Hike 28 Big Dry Creek Trail in Westminster, Colorado – May 6, 2020

For hike number 28 of our 52 Hike Challenge, we returned to Big Dry Creek Trail, a National Recreation Trail. However, this time we hiked a section we haven’t been on for several years.

We parked at Westminster City Park and started our hike where we left off the last time we were on Big Dry Creek Trail, at the Armed Forces Tribute Garden. From Westminster City Park, we headed southwest on the trail. First we past the Butterfly Pavilion which was still closed because of the pandemic. The Butterfly Pavilion is struggling to make it through the lockdown, just like many of the zoos. They still have most of their expenses, but have lost their income. On their website, they offer virtual learning programs and accept donations.

It has been a couple of years since Right Buddy (RB) rode her bike on this section of Big Dry Creek Trail when she worked at Syncroness in Westminster. One of the last times she rode through this section, she remembers seeing an artist painting a mural on one of the underpasses. However, we were pleasantly surprised to see that all of the underpasses along Big Dry Creek Trail are now dressed up with beautifully painted murals. They exist thanks to the Westminster’s Mural Program.

We continued on Big Dry Creek Trail for five and a half miles to reach Stanley Lake Regional Park, a park run by the city of Westminster. The trail has a little bit of a climb to reach the top of the dam at the east side of the lake as the trail enters the park, but not a lot. Our total elevation gain for the day was just 380 feet. Stanley Lake has a boat ramp and a campground; however, both were closed due to the lockdown. It was a sunny day, with temperatures in the low 70’s. We ate our lunch sitting on a couple of large rocks on the lake shore with a wonderful view of the lake in front of us with the mountains as a backdrop. Our lunch entertainment was a hairy woodpecker hammering on a nearby tree trunk. There were some people fishing along the shoreline of the lake. A couple of young kids screamed with joy as they witnessed a man catching a fish.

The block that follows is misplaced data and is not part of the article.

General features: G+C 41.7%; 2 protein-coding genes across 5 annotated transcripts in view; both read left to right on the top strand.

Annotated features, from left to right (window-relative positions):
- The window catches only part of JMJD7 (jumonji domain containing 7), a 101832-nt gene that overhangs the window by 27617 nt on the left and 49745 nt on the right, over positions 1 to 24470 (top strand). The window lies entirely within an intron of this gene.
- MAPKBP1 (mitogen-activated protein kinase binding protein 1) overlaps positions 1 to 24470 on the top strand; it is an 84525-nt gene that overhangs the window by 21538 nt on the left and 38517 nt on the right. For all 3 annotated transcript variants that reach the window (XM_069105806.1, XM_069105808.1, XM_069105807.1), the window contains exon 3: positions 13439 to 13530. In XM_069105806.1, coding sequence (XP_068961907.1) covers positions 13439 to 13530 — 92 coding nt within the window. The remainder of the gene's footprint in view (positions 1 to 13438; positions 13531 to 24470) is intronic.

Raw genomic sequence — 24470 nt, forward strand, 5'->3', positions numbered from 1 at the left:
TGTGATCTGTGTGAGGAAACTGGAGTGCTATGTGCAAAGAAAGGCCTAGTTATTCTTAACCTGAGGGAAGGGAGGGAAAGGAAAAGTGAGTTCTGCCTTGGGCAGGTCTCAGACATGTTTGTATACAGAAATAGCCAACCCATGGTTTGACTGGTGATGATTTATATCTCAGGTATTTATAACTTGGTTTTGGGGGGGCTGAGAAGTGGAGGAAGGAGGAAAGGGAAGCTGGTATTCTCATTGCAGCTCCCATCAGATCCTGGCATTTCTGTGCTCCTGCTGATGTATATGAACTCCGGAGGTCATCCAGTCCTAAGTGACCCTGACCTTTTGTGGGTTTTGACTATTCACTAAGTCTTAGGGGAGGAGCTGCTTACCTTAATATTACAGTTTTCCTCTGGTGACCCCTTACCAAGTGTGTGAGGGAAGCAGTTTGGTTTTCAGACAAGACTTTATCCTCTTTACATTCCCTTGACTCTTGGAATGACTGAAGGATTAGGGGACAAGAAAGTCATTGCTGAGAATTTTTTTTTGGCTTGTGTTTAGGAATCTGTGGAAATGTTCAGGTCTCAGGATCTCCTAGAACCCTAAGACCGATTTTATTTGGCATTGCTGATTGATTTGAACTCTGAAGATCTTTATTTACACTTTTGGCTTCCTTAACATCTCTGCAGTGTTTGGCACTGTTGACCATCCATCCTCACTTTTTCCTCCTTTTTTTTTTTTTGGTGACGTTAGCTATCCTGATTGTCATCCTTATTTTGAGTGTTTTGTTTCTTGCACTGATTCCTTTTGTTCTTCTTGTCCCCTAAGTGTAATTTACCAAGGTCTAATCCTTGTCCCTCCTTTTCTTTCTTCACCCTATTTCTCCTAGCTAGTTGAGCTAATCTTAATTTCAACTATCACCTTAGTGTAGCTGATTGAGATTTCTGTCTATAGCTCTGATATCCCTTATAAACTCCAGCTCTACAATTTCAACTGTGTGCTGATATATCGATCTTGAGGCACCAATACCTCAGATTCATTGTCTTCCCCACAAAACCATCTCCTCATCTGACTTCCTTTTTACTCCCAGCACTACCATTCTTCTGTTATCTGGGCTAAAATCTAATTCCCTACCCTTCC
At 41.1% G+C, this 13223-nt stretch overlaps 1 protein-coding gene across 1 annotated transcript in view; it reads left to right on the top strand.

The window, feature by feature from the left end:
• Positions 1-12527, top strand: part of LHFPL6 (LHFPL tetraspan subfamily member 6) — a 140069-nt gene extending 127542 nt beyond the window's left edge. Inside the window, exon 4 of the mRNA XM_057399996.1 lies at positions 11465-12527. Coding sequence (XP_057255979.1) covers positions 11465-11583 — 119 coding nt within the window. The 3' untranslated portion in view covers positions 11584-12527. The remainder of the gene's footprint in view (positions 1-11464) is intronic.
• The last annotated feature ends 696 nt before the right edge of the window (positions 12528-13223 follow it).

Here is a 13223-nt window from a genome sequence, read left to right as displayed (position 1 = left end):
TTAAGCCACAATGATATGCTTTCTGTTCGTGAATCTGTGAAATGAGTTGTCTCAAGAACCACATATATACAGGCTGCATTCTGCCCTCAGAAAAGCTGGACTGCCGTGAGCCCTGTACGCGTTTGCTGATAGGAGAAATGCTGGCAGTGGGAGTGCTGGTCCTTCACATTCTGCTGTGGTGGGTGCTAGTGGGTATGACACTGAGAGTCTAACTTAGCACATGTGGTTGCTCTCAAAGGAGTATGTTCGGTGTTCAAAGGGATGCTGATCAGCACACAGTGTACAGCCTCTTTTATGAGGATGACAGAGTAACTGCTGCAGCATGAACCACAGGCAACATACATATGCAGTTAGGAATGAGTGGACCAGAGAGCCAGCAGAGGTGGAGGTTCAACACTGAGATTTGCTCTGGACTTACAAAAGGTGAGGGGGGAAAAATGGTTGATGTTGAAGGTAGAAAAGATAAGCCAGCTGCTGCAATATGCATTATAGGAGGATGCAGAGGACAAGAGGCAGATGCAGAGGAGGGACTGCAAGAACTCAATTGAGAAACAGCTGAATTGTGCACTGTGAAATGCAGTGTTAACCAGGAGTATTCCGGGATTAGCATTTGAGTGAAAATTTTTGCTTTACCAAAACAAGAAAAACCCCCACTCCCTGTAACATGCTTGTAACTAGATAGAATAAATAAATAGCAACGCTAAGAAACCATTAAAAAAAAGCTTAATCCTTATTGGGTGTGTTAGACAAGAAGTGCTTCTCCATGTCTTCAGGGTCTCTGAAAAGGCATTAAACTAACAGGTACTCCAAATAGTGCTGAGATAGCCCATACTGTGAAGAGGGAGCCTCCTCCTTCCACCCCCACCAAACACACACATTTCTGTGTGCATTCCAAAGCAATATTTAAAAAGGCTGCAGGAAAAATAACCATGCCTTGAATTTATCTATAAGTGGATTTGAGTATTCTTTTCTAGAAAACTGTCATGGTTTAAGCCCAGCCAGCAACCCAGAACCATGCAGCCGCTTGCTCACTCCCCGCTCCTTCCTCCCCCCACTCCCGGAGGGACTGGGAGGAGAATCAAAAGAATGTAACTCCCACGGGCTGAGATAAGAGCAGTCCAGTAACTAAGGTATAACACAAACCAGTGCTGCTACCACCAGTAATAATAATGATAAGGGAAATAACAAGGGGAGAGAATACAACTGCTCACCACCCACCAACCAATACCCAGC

About half the people we saw that day were wearing masks. They were walking, jogging, or riding bikes. We watched a dad pushing his young son on his bike to help him get started on the steep hill. We past by Lukas Elementary School with its vacant playground despite being a weekday because the schools are still closed.

We stopped to take a video of a great blue heron. A cyclist stopped to watch. He said he's lived in Colorado all his life and never saw one before. He even asked what type of bird it was.  He was very excited about his first encounter. It adds to our excitement when we witness the emotions of others experiencing things for the first time. Other wildlife we saw that day were prairie dogs, butterflies, hawks, pelicans, red-winged blackbirds, and other birds. A pair of red-tailed hawks flew over our heads. They were flying very close together and it looked like one was chasing the other one. 

There was a farm just north of Big Dry Creek at 10050 Wadsworth Ave. which we loved riding our bikes past years ago, seeing the farmhouse, twin silos, and a few heads of cattle. The property was owned by Charles Ranch McKay as late as 2014. His family had settled in the area in the 1860's and owned most of the surrounding land. However, the Churches Ranch is considered to be at 17999 West 60th Avenue in Arvada at the edge of the Long Lake Regional Park and was purchased by the Denver Water Board in 1937. As the cattle business was becoming less profitable in 1980's, Charles Ranch McKay developed most of his land into what is now the Church Ranch area of retail, commercial, and residential properties. When we walked by the farm that day, the area was under construction. No animals were to be seen and the farmhouse was jacked up off of its foundation. We were able to determine that the property is owned by Home Place Land & Cattle Co Inc., but we were not able to determine what their plans are for the property or how long they have owned it. Is the farmhouse being moved to another location to preserve it or are they just rebuilding the foundation and in the process of restoring the property?

Going for a walk makes us feel more connected to the area. Our curiosity of what we witness causes us to research what is going on around us. Hopefully you can get out and figure out the latest news and history of where you live.

Check out our related video: Big Dry Creek Trail in Westminster, Colorado